Lisa Austin, University of Toronto – Faculty of Law
Julie Cohen, Georgetown University Law Center
Carys Craig, Osgoode Hall Law School
Ariel Katz, University of Toronto – Faculty of Law
Trudo Lemmens, University of Toronto – Faculty of Law
Frank Pasquale, University of Maryland Law School
Margaret Jane Radin, University of Toronto – Faculty of Law
Pamela Samuelson, UC Berkeley School of Information and Boalt Hall Law School
Brett Frischmann, Benjamin N. Cardozo School of Law
Michael Geist, University of Ottawa – Faculty of Law
The conference organizers are Professors Ariel Katz and Lisa Austin, with the generous support of:
The Cegla Center for Interdisciplinary Research of the Law, Tel Aviv University
Google Canada
The Social Sciences and Humanities Research Council of Canada
The papers presented in the conference will be published in a special issue of Theoretical Inquiries in Law.

Privacy at Fordham

Ninth Law & Information Society Symposium
May 13, 2015
9:00 a.m. – 6:30 p.m.
Fordham University School of Law
The Costantino Room | Skadden Conference Center
150 West 62nd Street.
New York, NY 10023

Trends in the global processing of data, developments in new technologies, privacy enforcement actions and government surveillance put international privacy at the center of the global law and policy agenda. Government regulators, policymakers, legal experts, and industry players need to find solutions to cross-border conflicts and to the issues presented by innovative technologies. This conference seeks to create a robust, but informal dialog that will explore possible solutions to current questions arising from the international legal framework, infrastructure architecture and commercial practices. The conference will use a unique format. Each panel will start with a short presentation on the technological and business context to set the stage. The panel will be an informal, moderated roundtable discussion with a select group of experts followed by a question and answer session from the audience.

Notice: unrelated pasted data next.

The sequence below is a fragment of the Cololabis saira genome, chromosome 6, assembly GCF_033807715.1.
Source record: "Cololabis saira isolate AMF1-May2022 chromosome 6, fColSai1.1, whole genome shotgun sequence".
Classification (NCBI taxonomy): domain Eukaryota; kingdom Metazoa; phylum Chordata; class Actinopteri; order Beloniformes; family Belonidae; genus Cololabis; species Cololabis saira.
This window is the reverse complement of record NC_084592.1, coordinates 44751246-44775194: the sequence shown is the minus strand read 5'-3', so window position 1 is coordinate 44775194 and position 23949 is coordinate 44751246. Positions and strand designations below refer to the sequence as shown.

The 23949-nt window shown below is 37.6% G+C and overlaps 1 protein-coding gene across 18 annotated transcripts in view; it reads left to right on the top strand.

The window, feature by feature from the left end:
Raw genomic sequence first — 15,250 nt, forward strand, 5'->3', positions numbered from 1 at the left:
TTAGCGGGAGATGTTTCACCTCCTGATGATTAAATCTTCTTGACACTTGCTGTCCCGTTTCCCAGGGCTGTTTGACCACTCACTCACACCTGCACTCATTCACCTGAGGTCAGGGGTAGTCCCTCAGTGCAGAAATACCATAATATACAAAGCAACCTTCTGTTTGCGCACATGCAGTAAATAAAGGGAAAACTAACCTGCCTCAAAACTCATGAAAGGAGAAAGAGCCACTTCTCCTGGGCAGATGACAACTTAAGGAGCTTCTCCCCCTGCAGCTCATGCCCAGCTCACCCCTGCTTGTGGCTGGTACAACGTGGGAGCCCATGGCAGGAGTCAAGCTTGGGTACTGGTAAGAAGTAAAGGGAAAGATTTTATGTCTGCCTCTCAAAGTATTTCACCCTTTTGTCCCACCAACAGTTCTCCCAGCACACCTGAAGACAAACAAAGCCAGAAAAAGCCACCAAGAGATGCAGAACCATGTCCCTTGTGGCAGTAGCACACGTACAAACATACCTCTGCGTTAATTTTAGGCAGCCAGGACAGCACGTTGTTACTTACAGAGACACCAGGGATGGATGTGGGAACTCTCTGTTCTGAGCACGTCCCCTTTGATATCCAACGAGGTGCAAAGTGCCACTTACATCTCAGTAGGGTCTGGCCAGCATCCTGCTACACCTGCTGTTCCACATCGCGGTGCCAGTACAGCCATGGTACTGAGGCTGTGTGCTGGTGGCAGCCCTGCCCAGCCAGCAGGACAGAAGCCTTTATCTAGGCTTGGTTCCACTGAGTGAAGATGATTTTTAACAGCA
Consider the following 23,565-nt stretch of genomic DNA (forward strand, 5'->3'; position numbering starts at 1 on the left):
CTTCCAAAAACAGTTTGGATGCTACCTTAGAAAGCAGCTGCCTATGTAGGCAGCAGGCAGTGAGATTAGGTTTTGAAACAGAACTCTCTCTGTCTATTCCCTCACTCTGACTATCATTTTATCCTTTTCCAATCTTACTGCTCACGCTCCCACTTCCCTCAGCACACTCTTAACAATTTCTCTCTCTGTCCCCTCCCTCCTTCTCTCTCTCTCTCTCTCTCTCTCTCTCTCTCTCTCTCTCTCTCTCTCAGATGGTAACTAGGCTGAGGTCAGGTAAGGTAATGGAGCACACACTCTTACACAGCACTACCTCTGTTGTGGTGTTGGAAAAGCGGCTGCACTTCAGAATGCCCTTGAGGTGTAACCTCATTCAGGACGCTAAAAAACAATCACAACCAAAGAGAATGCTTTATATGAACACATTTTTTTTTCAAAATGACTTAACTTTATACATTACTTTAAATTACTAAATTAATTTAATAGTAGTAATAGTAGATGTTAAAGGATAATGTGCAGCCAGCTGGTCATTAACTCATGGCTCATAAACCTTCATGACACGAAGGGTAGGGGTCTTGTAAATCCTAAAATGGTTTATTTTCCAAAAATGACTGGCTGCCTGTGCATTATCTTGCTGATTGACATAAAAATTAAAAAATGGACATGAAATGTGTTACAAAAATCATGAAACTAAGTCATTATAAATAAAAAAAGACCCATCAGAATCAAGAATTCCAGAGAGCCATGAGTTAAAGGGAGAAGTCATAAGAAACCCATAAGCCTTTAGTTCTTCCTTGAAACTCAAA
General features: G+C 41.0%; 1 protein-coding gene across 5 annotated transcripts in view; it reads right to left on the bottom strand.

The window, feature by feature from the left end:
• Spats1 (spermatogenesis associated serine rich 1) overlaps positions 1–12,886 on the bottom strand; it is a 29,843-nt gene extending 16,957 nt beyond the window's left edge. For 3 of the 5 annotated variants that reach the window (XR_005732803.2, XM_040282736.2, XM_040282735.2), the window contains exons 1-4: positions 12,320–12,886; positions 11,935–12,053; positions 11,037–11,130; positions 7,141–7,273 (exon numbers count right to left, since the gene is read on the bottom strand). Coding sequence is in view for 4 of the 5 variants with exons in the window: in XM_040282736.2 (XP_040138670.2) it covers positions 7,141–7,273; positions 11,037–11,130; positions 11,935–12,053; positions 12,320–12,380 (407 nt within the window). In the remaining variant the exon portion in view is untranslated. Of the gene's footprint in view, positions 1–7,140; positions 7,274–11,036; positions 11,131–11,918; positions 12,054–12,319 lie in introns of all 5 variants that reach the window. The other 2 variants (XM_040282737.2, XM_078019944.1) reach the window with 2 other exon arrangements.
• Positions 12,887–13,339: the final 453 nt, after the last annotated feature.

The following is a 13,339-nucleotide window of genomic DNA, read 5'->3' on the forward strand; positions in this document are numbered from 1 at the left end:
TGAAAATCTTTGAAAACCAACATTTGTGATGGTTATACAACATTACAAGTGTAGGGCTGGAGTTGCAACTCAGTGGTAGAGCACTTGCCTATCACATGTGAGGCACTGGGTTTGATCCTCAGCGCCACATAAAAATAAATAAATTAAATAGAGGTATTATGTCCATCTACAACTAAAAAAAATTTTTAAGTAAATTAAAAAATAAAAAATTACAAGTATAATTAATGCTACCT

IP Scholars Roundtable at Texas A&M

The Center for Law and Intellectual Property (CLIP) at Texas A&M University School of Law is proud to present the inaugural Texas A&M Intellectual Property Scholars Roundtable, which will be held on Friday-Saturday, October 9-10, 2015. Bringing together intellectual property and technology law scholars, this interdisciplinary event will provide academics with an annual forum for sharing research and peer networking.

In addition to the usual work-in-progress presentations, this annual roundtable will feature substantial commentary offered by veteran commentators and extended Q&A sessions. Whether as a presenter or a commentator, the event will provide an excellent and welcoming platform for exchanging ideas, presenting research, and sharing experiences. It will be of considerable interest to non-tenured and tenured professors alike.

Participants will be responsible for their own travel expenses. Because no concurrent sessions are to be scheduled, the limited presentation slots will be allotted on a space-available basis. If you are interested in presenting a paper, please contact Prof. Megan Carpenter ( or Prof. Peter Yu (

Texas A&M IP Faculty

Prof. Irene Calboli
Prof. Megan M. Carpenter